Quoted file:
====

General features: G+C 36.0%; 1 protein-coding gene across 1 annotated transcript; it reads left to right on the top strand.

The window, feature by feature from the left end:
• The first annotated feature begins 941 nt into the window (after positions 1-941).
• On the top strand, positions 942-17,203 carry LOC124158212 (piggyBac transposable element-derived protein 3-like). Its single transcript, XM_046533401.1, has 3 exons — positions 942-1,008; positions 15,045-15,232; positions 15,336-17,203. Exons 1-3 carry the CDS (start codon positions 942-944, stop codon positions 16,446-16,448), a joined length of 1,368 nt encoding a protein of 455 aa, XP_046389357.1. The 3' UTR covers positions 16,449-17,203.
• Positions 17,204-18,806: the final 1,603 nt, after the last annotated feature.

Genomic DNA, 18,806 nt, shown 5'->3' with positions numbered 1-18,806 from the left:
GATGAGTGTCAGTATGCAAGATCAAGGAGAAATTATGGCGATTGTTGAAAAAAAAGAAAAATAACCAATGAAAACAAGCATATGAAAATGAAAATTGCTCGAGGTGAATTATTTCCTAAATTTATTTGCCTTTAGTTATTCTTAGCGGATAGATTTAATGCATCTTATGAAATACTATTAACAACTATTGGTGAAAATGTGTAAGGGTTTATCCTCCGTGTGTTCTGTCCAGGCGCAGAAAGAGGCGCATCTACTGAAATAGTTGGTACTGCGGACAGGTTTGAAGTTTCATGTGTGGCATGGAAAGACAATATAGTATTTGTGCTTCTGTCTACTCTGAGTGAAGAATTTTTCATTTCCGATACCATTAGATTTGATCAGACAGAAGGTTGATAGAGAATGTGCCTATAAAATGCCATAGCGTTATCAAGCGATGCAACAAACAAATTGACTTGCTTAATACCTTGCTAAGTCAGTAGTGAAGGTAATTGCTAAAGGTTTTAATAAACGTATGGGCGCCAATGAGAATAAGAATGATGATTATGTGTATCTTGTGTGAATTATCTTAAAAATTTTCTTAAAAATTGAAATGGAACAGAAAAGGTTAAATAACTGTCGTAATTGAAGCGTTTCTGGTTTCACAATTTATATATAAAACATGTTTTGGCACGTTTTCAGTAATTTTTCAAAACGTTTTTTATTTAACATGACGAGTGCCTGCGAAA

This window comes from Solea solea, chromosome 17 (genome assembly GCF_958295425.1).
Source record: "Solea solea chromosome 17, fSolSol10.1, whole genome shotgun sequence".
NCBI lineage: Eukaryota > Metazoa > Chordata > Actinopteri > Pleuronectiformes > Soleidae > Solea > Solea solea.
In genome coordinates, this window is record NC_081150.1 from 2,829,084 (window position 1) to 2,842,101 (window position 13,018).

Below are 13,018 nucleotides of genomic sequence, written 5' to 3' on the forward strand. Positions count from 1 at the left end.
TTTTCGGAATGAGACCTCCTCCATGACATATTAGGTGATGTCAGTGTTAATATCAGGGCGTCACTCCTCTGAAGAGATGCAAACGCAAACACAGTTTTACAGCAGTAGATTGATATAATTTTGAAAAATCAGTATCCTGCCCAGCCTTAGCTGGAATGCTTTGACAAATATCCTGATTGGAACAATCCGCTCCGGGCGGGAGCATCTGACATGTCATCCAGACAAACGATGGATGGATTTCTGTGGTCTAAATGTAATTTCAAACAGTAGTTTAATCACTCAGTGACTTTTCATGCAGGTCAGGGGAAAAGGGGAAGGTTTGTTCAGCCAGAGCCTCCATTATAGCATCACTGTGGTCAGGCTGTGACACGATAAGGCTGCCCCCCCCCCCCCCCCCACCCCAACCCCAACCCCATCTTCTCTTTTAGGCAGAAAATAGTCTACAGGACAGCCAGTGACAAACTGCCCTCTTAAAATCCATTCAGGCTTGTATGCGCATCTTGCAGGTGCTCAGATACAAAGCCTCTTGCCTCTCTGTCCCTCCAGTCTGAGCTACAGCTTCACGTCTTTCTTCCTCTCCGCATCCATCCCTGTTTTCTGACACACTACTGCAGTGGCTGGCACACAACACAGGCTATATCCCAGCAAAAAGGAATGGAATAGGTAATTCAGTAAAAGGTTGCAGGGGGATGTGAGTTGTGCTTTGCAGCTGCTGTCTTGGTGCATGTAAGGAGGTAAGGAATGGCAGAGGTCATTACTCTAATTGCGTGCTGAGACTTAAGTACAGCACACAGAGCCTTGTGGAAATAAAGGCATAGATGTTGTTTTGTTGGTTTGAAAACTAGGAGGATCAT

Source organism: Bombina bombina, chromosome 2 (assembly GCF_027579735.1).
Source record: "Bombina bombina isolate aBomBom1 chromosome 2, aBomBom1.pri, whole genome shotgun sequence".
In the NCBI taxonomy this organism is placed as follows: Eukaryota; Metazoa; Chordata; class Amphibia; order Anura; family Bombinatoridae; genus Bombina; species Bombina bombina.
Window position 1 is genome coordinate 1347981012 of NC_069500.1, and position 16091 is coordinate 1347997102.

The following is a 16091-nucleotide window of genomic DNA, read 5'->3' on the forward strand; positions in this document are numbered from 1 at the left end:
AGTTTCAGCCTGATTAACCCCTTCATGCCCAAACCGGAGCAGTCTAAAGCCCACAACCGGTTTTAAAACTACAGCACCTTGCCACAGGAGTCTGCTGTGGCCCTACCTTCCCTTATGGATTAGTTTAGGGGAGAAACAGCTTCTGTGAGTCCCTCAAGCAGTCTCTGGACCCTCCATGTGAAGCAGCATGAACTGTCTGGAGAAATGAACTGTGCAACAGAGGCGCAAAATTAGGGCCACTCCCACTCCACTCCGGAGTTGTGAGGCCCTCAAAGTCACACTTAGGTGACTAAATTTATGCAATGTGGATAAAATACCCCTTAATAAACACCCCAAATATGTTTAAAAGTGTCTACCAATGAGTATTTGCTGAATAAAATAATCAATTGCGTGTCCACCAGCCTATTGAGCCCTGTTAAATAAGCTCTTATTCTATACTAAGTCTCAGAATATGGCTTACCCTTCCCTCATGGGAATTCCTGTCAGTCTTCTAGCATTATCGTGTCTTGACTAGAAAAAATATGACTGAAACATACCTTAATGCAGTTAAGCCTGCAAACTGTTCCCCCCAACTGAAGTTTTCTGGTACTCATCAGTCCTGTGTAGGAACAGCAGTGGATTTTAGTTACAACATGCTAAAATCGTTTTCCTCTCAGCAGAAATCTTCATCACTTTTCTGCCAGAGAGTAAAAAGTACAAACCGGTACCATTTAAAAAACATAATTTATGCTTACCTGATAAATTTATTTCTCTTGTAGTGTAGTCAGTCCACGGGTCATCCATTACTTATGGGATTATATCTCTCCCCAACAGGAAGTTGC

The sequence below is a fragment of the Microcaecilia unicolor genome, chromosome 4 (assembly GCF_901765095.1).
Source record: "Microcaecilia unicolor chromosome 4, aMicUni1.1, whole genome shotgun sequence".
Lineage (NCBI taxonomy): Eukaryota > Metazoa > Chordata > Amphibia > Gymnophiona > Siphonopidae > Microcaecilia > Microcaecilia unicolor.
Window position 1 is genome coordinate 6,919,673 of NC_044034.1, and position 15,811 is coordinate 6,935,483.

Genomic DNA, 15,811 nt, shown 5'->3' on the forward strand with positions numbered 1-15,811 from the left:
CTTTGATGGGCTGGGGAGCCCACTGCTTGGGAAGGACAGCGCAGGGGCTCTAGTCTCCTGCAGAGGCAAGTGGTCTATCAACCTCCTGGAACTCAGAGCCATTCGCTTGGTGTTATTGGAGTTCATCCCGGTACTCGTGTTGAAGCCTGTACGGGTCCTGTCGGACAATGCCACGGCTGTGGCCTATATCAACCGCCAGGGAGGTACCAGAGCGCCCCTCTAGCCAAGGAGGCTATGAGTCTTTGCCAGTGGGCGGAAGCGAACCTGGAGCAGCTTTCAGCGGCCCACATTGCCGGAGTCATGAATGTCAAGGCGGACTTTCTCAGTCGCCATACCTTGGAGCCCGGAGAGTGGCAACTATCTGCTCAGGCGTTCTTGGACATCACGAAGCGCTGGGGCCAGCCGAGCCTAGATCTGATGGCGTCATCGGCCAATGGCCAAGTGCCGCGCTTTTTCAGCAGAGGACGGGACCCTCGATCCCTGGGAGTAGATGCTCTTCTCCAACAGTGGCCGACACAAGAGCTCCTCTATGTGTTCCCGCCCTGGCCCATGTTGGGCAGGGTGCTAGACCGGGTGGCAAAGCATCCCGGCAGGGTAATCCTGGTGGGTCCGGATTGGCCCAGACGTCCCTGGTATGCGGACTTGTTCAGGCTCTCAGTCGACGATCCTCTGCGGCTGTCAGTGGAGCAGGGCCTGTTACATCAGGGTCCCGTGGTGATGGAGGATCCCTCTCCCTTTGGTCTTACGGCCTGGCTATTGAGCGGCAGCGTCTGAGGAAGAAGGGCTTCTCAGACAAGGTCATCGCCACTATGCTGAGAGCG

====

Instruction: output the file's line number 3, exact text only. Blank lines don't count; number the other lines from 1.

• The first annotated feature begins 941 nt into the window (after positions 1-941).